*As for levels of thinking, perhaps frameworks that discusses levels of cognition are useful. The good ol' Bloom's taxonomy is one possibility - it has since been updated. Otherwise, you may be interested to read about SOLO taxonomy (Biggs & Collis) - there is a Wikipedia entry on this too. Otherwise see*

*Marzano's dimensions of thinking may be of interest to you.*

## Thursday, March 5, 2009

### Multiplication & Division Algorithms

Tia, a teacher from Indonesia*He should not need to. After all we want them to use mental strategies for computations. He has been able to do that. The use of paper and pencil should be a temporary help for children who cannot do it using mental strategies (because their number sense and metacognition are not yet well developed). For example to divide 96 by 8, we want students to see that 96 is 80 and 16. Both 80 and 16 can be divided by 8 mentally to give 10 and 2. hence, 96 divided by 8 is equal to 12. A 12-year-old should not need to use paper and pencil to do a computation such as this. Similarly, to multiplyu 39 and 6, we want children to use the product of 40 and 6 to obtain the product of 39 and 6. The ability to do so tells us that the child is able to make connections between the two and has a strong number sense.*

## Tuesday, March 3, 2009

### Learning Support

Sinta, a teacher in Indonesia

*In Singapore, some teachers have received in-service training to handle special needs children. However, not every teacher has received this training. In grades one and two studnets who are struggling with mathematics can join a learning support in mathematics programme (LSM). In LSM classes, children received more attention from the teacher because the class size is small, with fewer than ten children in a class. They often cover the same materials as children in regular classes. In some cases when the other children learn with their regular teacher, LSM children go to another room to learn with the LSM teacher. In other cases, the classes are in addition to regular classes. For other children who may have difficulties with certain topics, the teacher may spend extra half an hour or an hour a week to have remeidal lessons with them. In some schools, the remedial is ad-hoc. In others, it is planned and the children have remedial on a particular day of the week.*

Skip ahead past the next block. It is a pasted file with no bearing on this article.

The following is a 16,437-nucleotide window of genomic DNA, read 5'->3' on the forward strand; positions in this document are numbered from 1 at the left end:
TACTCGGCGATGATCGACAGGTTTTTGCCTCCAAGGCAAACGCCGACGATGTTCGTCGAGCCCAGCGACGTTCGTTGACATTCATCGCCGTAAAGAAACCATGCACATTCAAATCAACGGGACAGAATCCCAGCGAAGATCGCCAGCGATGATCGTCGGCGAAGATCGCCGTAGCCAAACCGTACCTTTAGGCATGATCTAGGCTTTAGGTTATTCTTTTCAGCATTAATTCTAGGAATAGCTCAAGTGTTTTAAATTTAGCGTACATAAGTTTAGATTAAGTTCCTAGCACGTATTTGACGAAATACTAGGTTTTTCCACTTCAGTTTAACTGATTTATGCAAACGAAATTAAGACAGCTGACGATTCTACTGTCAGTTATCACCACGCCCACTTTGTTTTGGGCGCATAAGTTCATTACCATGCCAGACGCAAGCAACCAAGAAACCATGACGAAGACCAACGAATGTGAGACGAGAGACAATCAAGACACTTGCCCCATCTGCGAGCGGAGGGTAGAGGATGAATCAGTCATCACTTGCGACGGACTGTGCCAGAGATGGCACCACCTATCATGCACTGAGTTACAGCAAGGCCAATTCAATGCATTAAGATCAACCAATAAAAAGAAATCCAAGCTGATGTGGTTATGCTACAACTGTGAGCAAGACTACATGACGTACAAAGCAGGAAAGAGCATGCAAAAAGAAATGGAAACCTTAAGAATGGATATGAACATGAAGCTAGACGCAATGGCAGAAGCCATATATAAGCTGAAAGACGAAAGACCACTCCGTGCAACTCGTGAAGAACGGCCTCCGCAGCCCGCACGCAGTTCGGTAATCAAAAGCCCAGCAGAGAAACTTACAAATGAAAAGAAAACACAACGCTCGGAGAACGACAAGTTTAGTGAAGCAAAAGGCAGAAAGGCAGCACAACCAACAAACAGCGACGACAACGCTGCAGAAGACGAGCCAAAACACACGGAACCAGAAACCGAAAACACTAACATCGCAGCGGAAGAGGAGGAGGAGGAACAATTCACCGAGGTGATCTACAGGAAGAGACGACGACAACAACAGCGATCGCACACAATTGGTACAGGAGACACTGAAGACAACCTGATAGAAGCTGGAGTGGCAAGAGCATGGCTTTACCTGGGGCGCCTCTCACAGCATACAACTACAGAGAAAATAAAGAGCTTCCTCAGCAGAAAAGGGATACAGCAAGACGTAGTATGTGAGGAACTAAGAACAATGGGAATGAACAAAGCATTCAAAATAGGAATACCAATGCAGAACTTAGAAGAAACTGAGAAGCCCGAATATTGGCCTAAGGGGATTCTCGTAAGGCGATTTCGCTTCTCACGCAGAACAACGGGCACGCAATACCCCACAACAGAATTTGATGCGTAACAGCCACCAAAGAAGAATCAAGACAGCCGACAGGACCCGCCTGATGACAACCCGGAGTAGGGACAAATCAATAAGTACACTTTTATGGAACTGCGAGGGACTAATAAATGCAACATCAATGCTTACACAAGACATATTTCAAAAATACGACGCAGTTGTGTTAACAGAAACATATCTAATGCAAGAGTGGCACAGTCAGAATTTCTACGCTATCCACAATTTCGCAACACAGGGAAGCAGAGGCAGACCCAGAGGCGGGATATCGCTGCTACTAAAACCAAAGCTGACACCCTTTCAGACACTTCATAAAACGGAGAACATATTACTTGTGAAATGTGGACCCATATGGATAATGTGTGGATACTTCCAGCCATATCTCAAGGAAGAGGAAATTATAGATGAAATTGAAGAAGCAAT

*The important thing about remediation is diagnosis. Teachers must know exactly what difficulties a child has before we can do effective remediation. So, not just remediation. It is always diagnosis and remediation. For example to diagnose what difficulty a child who cannot solve word problems has, we may use the Newman procedure. Please read about Newman procedure in another blog entry.*

### Negative Numbers

Sinta, a teacher in Indonesia

*I know that in some countries' curriculum, negative numbers are introduced in primary levels. In Singapore, we only introduced it at secondary level (grade seven). The number line strategy is suitable because it is visual. So thermometer or water level in a dam are suitable. With water dam analogy -2 can be described as 2 m below the land level. In that way we can explain why -2 + 1 = -1.*

## Friday, February 27, 2009

### Number Patterns

*Why don't you ask your child to try and listen to his reasons. There are different possible answers depend on the relationship that we give to the numbers. This is the case when the blanks are at the end. Although it is good discussion problem, as an examination item it needs to be less ambiguous.*

My son managed to solve the problem for me.

List three terms to continue a pattern in each of the following. 5, 6, 14, 32, 64, 115, 191, 299, __, __

This is his explanation but I am not sure of it is correct. Please advise.

Find the difference between each of the above numbers:

*You should congratulate your child. He has done a good job.*

## Monday, February 23, 2009

### Research